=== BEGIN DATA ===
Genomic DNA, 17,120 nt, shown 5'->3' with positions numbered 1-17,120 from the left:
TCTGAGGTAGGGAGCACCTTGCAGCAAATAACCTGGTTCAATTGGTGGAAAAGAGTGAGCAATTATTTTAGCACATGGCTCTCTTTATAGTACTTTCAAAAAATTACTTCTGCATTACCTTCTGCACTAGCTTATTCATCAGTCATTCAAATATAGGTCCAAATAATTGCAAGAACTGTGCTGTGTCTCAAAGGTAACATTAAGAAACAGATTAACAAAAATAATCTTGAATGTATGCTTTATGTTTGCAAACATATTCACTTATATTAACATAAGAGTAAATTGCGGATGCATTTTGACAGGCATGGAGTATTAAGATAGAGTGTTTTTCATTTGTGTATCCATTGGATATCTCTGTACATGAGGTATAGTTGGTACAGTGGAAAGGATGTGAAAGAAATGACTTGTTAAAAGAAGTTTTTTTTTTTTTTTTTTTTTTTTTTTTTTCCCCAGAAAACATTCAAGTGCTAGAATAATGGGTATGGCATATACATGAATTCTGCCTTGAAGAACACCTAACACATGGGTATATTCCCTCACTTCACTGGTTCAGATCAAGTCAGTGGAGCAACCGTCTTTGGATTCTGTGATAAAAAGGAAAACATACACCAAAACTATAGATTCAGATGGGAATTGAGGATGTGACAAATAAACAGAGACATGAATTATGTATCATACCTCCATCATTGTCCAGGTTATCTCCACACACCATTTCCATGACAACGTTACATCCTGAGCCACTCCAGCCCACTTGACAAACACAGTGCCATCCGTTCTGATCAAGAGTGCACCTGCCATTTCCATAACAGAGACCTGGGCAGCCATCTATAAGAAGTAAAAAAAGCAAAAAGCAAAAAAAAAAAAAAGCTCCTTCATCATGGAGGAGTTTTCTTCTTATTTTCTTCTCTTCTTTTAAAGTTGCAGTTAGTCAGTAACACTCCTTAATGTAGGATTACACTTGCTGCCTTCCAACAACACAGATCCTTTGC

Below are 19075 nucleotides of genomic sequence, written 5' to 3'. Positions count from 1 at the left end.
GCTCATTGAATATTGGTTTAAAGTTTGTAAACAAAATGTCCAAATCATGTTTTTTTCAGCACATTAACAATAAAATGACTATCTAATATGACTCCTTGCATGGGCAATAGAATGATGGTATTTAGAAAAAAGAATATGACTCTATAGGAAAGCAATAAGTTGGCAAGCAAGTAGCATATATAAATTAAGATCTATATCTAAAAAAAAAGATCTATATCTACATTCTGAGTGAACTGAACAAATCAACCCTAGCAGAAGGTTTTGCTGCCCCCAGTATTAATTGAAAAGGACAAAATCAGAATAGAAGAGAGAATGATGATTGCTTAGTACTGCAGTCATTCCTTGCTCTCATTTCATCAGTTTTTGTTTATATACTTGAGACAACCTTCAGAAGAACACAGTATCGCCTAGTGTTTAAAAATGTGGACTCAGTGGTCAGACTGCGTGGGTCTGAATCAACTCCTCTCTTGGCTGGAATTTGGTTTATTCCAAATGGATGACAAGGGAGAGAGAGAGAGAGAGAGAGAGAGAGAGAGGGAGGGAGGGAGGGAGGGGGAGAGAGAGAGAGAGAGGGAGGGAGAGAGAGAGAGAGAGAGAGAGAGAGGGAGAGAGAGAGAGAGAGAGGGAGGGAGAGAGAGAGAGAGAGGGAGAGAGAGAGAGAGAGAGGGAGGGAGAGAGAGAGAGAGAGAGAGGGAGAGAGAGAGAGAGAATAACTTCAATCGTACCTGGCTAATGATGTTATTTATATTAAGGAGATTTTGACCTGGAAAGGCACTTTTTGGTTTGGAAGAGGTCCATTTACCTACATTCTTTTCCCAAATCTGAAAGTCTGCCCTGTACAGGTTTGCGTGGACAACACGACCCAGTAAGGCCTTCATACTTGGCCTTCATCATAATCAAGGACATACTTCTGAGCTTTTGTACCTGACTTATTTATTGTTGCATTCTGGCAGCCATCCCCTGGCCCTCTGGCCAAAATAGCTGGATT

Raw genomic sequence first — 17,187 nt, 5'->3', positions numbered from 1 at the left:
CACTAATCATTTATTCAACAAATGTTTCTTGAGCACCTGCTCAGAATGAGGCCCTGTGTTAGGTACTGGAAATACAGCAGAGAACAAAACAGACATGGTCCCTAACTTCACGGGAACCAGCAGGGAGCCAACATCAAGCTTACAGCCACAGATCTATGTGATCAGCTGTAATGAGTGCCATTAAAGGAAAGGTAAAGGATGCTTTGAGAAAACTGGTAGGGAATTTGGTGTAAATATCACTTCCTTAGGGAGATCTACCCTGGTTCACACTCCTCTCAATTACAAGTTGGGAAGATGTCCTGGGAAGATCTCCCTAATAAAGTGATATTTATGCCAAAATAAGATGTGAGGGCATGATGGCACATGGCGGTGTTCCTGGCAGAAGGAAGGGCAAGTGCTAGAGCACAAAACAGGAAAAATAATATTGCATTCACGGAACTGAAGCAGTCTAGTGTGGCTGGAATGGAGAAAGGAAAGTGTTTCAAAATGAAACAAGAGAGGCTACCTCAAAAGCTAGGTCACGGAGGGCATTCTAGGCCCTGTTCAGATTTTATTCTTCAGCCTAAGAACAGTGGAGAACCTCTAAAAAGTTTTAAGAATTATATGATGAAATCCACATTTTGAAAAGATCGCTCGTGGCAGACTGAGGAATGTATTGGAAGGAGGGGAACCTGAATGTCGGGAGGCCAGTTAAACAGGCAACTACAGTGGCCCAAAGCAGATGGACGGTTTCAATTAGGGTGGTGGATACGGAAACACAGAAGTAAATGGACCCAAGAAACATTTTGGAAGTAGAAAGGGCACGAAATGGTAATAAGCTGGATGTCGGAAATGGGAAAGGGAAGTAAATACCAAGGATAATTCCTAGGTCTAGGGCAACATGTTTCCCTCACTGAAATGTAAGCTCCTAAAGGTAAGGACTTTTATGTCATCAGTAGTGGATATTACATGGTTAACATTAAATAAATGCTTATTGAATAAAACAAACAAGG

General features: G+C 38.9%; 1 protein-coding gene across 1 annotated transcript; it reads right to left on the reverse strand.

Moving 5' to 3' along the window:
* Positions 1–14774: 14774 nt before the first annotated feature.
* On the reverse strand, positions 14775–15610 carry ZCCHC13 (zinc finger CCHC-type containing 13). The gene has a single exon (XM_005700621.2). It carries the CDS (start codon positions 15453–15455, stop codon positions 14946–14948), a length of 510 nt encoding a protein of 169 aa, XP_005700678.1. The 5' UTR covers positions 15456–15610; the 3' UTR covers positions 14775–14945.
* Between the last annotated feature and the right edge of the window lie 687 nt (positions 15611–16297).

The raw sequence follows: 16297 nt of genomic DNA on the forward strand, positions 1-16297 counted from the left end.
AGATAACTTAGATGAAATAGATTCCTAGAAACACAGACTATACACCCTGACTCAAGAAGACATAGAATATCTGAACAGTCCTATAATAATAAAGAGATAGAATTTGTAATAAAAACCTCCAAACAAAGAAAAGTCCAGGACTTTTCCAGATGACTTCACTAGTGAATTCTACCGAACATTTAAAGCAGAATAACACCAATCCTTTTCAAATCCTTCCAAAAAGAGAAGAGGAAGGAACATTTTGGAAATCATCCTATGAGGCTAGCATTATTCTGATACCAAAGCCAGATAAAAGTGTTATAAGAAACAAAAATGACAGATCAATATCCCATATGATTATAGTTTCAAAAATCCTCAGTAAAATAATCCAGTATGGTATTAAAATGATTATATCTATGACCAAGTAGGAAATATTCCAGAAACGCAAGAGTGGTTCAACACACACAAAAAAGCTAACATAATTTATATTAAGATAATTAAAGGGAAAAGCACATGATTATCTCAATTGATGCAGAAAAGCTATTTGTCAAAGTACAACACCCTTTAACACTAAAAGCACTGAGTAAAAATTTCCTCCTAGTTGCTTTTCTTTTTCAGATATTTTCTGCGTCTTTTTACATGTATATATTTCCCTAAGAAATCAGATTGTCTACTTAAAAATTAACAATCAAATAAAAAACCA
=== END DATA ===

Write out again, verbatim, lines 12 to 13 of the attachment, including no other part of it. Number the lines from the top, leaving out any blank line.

The raw sequence follows: 16297 nt of genomic DNA on the forward strand, positions 1-16297 counted from the left end.
AGATAACTTAGATGAAATAGATTCCTAGAAACACAGACTATACACCCTGACTCAAGAAGACATAGAATATCTGAACAGTCCTATAATAATAAAGAGATAGAATTTGTAATAAAAACCTCCAAACAAAGAAAAGTCCAGGACTTTTCCAGATGACTTCACTAGTGAATTCTACCGAACATTTAAAGCAGAATAACACCAATCCTTTTCAAATCCTTCCAAAAAGAGAAGAGGAAGGAACATTTTGGAAATCATCCTATGAGGCTAGCATTATTCTGATACCAAAGCCAGATAAAAGTGTTATAAGAAACAAAAATGACAGATCAATATCCCATATGATTATAGTTTCAAAAATCCTCAGTAAAATAATCCAGTATGGTATTAAAATGATTATATCTATGACCAAGTAGGAAATATTCCAGAAACGCAAGAGTGGTTCAACACACACAAAAAAGCTAACATAATTTATATTAAGATAATTAAAGGGAAAAGCACATGATTATCTCAATTGATGCAGAAAAGCTATTTGTCAAAGTACAACACCCTTTAACACTAAAAGCACTGAGTAAAAATTTCCTCCTAGTTGCTTTTCTTTTTCAGATATTTTCTGCGTCTTTTTACATGTATATATTTCCCTAAGAAATCAGATTGTCTACTTAAAAATTAACAATCAAATAAAAAACCA